Could depression be linked to cellular metabolism?
EPFL researchers have discovered a compound that stimulates brain-cell metabolism and reduces signs of depression in mice. The next step will be to test their findings on humans.
Chronic stress can be a major cause of depression. The exact mechanism of how that works isn't clear, but the missing link could be found in the metabolic processes of brain cells. Recent studies have shown that stress depletes the brain's energy reserves—paving the way for depression to take hold. That implies the disorder could be treated by reversing the process and stimulating the brain's metabolism. Neurobiologists at EPFL tested this theory on lab mice, and found that giving stressed mice a supplement containing acetyl-L-carnitine—a compound known to stimulate cellular metabolism—reduces the symptoms of depression. The scientists' findings have just been published in in eLife.
Acetyl-L-carnitine is naturally found in our bodies and can be purchased as a food supplement. It stimulates the activity of mitochondria, which are our cells' powerhouses.
The researchers administered this compound to mice and then measured their resistance to stress. They found that acetyl-L-carnitine reduces the likelihood that mice will exhibit depressive behaviors. Using spectroscopy, the scientists observed that acetyl-L-carnitine stimulates cellular metabolism in a specific area of the brain—the nucleus accumbens—which plays an important role in reward, effort and motivation systems.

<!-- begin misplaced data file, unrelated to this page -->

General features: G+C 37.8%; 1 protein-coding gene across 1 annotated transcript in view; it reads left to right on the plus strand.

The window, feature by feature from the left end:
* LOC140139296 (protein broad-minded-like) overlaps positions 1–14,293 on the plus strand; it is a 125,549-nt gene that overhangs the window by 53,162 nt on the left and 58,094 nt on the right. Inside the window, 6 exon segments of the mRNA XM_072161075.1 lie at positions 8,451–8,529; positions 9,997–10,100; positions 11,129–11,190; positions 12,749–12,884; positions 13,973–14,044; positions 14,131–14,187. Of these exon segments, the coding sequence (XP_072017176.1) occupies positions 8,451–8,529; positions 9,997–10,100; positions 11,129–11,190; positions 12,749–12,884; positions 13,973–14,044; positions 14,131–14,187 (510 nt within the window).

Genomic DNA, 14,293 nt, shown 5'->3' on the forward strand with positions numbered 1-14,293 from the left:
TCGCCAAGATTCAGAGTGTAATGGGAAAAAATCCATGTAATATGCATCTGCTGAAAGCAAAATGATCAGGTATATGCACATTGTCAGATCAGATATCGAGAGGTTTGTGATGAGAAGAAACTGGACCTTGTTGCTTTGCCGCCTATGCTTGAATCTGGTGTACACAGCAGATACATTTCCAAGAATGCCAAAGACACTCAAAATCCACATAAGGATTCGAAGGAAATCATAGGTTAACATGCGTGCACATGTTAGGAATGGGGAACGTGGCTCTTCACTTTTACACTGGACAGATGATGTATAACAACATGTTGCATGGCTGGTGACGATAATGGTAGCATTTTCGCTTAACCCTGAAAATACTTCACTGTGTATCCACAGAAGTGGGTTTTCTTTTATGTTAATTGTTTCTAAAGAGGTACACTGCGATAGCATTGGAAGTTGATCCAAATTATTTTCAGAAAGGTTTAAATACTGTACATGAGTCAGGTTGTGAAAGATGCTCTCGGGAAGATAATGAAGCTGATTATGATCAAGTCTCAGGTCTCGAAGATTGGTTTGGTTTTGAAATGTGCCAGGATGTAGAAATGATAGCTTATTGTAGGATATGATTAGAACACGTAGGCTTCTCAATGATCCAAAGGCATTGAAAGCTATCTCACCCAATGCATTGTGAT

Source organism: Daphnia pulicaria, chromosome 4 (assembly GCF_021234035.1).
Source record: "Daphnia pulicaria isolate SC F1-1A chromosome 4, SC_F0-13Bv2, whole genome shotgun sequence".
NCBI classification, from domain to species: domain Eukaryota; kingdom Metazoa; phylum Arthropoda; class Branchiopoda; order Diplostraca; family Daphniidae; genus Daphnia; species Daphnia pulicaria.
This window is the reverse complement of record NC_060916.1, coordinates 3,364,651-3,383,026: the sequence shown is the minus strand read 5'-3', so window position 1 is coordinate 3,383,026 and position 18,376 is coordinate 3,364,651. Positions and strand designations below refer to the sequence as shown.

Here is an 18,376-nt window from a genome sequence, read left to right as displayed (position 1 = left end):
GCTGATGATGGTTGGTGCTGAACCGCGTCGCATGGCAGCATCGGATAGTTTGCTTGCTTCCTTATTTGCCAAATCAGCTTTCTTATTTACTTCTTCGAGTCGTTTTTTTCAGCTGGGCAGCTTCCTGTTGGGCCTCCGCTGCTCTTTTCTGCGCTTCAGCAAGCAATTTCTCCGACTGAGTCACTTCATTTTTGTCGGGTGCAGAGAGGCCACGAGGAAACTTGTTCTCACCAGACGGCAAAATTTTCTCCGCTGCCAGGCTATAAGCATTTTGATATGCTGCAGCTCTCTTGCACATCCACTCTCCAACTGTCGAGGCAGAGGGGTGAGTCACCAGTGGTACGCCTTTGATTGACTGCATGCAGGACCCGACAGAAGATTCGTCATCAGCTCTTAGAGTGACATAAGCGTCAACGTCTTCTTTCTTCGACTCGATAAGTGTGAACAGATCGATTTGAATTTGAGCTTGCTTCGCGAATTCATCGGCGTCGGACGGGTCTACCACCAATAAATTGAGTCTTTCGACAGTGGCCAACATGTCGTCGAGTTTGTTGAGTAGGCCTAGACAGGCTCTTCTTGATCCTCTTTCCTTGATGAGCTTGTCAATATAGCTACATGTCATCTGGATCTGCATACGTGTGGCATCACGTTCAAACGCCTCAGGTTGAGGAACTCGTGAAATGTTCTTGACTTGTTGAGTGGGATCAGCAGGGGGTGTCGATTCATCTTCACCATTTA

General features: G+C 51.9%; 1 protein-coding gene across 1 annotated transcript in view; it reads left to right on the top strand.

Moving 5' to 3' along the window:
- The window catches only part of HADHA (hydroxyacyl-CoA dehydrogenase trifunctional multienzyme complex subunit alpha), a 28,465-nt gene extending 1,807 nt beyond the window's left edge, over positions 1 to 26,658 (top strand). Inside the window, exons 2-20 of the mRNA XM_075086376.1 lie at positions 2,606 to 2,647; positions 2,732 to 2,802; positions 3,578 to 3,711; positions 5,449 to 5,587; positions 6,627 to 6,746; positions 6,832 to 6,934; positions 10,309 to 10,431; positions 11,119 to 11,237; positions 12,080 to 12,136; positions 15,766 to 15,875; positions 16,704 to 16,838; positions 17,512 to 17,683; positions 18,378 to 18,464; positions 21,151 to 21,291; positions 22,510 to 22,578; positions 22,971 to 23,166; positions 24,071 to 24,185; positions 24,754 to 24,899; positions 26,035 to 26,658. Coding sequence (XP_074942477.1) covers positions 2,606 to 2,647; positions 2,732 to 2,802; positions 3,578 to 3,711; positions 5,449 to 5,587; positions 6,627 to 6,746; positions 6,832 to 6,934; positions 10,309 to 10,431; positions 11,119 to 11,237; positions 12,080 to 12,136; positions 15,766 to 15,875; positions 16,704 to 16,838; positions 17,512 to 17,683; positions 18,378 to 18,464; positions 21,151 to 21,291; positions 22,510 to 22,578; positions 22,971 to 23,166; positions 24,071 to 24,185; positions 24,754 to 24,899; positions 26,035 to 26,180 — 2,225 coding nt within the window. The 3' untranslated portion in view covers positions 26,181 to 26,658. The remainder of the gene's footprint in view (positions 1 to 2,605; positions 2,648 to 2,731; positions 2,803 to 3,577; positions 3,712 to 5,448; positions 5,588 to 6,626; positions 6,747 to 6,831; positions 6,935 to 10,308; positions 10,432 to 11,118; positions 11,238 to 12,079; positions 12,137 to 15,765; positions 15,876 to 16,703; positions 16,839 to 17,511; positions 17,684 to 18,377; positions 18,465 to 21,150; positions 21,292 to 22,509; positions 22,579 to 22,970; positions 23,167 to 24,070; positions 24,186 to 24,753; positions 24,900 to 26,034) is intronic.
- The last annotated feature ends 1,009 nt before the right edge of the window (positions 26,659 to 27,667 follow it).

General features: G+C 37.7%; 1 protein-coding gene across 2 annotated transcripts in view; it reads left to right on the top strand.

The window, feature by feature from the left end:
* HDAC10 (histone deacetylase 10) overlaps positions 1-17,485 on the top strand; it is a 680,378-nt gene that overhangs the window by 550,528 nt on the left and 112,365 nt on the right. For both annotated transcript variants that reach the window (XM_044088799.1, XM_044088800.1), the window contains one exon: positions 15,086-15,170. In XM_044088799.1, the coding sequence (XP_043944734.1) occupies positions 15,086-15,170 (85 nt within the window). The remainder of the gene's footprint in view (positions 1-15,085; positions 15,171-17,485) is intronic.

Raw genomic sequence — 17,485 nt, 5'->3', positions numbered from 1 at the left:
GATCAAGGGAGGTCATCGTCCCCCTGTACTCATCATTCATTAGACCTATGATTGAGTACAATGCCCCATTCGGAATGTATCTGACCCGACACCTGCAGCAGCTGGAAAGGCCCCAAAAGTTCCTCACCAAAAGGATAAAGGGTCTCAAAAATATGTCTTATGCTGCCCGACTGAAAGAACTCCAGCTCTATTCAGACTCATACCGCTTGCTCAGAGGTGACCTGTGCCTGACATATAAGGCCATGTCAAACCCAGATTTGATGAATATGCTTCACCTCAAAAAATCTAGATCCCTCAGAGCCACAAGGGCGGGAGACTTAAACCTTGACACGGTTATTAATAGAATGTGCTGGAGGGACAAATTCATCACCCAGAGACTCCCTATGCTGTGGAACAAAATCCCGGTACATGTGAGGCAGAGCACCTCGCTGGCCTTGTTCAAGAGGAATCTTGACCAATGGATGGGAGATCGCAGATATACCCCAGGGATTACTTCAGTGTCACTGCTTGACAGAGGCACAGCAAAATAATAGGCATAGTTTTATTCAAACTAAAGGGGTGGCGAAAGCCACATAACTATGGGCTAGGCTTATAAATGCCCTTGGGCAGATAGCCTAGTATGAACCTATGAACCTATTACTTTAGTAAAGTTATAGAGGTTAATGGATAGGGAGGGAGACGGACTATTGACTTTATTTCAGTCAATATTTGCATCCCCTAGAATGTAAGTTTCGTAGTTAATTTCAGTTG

High-rank mice more likely to get depressed
The researchers performed their experiment on groups of four mice ranging from high social rank to low social rank. They exposed the mice to stress conditions and found that only the high-rank mice showed depressive symptoms.
"High-rank mice are accustomed to being in control of a situation. But under our stress protocol—where they were physically constrained—they found themselves completely powerless," says Carmen Sandi, the study's lead author and head of EPFL's Behavioral Genetics Laboratory.
The researchers used standard behavioral tests, based on sociability and decision-making capabilities, to assess the degree of depression in mice that had and had not been administered acetyl-L-carnitine.
Next step—testing the findings on humans
Sandi notes that the role that mitochondria and metabolism play in depression is just starting to be explored. She points to a recent study carried out at The Rockefeller University which found that patients suffering from multi-resistant depression have very low blood levels of acetyl-L-carnitine.
"Our brain makes up just 2 percent of our body mass but accounts for 20 percent of the energy we burn, so it's not surprising that stress affects our metabolism," says Sandi. "Our brains' plasticity is highly solicited when we're in stressful situations, which means that giving a boost to brain-cell mitochondria could help them maintain energy levels and therefore stave off depression."
Sandi's research indicates that acetyl-L-carnitine can affect both cellular functioning and behavior. She now plans to conduct similar tests on humans. "We will soon apply for funding to carry out a study on human patients," she says.